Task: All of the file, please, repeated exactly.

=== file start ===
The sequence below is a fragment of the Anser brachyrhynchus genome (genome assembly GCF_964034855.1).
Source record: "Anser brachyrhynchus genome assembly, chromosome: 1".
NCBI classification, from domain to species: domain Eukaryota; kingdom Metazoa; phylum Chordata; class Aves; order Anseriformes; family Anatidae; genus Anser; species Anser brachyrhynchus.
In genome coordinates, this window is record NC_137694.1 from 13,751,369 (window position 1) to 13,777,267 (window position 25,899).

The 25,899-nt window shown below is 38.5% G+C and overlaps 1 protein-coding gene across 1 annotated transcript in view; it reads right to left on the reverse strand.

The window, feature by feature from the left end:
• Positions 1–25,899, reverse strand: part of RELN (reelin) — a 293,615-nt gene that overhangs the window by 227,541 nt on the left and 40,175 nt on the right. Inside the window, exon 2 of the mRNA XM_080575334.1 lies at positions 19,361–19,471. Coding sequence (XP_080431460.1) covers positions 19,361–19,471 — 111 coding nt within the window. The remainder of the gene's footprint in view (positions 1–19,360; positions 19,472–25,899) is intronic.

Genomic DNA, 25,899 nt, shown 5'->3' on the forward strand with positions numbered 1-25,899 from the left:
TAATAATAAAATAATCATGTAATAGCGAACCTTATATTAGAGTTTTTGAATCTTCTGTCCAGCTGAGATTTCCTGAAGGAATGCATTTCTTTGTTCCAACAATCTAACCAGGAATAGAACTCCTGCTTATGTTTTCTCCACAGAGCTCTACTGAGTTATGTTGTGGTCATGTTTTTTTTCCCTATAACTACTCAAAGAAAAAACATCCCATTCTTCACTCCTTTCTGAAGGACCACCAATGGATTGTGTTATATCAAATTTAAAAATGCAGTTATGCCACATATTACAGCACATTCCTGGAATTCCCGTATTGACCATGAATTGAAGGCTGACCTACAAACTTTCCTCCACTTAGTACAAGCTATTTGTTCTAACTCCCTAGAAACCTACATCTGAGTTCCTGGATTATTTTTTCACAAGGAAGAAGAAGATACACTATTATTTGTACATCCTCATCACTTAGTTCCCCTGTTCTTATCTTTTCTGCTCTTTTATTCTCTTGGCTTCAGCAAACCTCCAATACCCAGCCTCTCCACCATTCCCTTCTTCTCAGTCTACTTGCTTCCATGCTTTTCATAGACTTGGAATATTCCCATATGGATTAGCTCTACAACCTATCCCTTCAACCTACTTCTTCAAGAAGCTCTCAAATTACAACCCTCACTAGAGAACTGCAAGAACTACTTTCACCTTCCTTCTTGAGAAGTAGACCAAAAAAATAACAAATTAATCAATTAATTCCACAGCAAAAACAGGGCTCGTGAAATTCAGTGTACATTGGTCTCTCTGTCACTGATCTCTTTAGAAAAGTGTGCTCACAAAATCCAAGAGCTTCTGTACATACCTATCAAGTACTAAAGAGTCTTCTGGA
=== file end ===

The sequence below is a fragment of the Anser brachyrhynchus genome (genome assembly GCF_964034855.1).
Source record: "Anser brachyrhynchus genome assembly, chromosome: 1".
NCBI classification, from domain to species: domain Eukaryota; kingdom Metazoa; phylum Chordata; class Aves; order Anseriformes; family Anatidae; genus Anser; species Anser brachyrhynchus.
In genome coordinates, this window is record NC_137694.1 from 13,751,369 (window position 1) to 13,777,267 (window position 25,899).

The 25,899-nt window shown below is 38.5% G+C and overlaps 1 protein-coding gene across 1 annotated transcript in view; it reads right to left on the reverse strand.

The window, feature by feature from the left end:
• Positions 1–25,899, reverse strand: part of RELN (reelin) — a 293,615-nt gene that overhangs the window by 227,541 nt on the left and 40,175 nt on the right. Inside the window, exon 2 of the mRNA XM_080575334.1 lies at positions 19,361–19,471. Coding sequence (XP_080431460.1) covers positions 19,361–19,471 — 111 coding nt within the window. The remainder of the gene's footprint in view (positions 1–19,360; positions 19,472–25,899) is intronic.

Genomic DNA, 25,899 nt, shown 5'->3' on the forward strand with positions numbered 1-25,899 from the left:
TAATAATAAAATAATCATGTAATAGCGAACCTTATATTAGAGTTTTTGAATCTTCTGTCCAGCTGAGATTTCCTGAAGGAATGCATTTCTTTGTTCCAACAATCTAACCAGGAATAGAACTCCTGCTTATGTTTTCTCCACAGAGCTCTACTGAGTTATGTTGTGGTCATGTTTTTTTTCCCTATAACTACTCAAAGAAAAAACATCCCATTCTTCACTCCTTTCTGAAGGACCACCAATGGATTGTGTTATATCAAATTTAAAAATGCAGTTATGCCACATATTACAGCACATTCCTGGAATTCCCGTATTGACCATGAATTGAAGGCTGACCTACAAACTTTCCTCCACTTAGTACAAGCTATTTGTTCTAACTCCCTAGAAACCTACATCTGAGTTCCTGGATTATTTTTTCACAAGGAAGAAGAAGATACACTATTATTTGTACATCCTCATCACTTAGTTCCCCTGTTCTTATCTTTTCTGCTCTTTTATTCTCTTGGCTTCAGCAAACCTCCAATACCCAGCCTCTCCACCATTCCCTTCTTCTCAGTCTACTTGCTTCCATGCTTTTCATAGACTTGGAATATTCCCATATGGATTAGCTCTACAACCTATCCCTTCAACCTACTTCTTCAAGAAGCTCTCAAATTACAACCCTCACTAGAGAACTGCAAGAACTACTTTCACCTTCCTTCTTGAGAAGTAGACCAAAAAAATAACAAATTAATCAATTAATTCCACAGCAAAAACAGGGCTCGTGAAATTCAGTGTACATTGGTCTCTCTGTCACTGATCTCTTTAGAAAAGTGTGCTCACAAAATCCAAGAGCTTCTGTACATACCTATCAAGTACTAAAGAGTCTTCTGGA